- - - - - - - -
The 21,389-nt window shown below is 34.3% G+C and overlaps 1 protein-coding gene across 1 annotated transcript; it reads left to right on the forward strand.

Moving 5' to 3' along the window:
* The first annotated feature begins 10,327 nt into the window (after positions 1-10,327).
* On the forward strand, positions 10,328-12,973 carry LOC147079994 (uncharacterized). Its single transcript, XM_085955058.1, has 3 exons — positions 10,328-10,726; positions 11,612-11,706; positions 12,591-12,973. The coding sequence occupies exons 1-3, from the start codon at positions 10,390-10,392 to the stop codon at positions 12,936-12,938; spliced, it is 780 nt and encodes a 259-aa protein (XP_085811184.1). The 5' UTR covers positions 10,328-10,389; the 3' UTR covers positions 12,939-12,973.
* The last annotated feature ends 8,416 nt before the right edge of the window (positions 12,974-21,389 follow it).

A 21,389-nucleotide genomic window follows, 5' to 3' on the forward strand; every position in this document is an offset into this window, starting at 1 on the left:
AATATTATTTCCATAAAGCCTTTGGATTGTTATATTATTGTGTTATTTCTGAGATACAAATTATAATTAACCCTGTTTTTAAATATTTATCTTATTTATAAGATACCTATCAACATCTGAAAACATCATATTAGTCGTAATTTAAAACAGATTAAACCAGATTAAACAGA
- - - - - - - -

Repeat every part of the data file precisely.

The 21,389-nt window shown below is 34.3% G+C and overlaps 1 protein-coding gene across 1 annotated transcript; it reads left to right on the forward strand.

Moving 5' to 3' along the window:
* The first annotated feature begins 10,327 nt into the window (after positions 1-10,327).
* On the forward strand, positions 10,328-12,973 carry LOC147079994 (uncharacterized). Its single transcript, XM_085955058.1, has 3 exons — positions 10,328-10,726; positions 11,612-11,706; positions 12,591-12,973. The coding sequence occupies exons 1-3, from the start codon at positions 10,390-10,392 to the stop codon at positions 12,936-12,938; spliced, it is 780 nt and encodes a 259-aa protein (XP_085811184.1). The 5' UTR covers positions 10,328-10,389; the 3' UTR covers positions 12,939-12,973.
* The last annotated feature ends 8,416 nt before the right edge of the window (positions 12,974-21,389 follow it).

A 21,389-nucleotide genomic window follows, 5' to 3' on the forward strand; every position in this document is an offset into this window, starting at 1 on the left:
AATATTATTTCCATAAAGCCTTTGGATTGTTATATTATTGTGTTATTTCTGAGATACAAATTATAATTAACCCTGTTTTTAAATATTTATCTTATTTATAAGATACCTATCAACATCTGAAAACATCATATTAGTCGTAATTTAAAACAGATTAAACCAGATTAAACAGA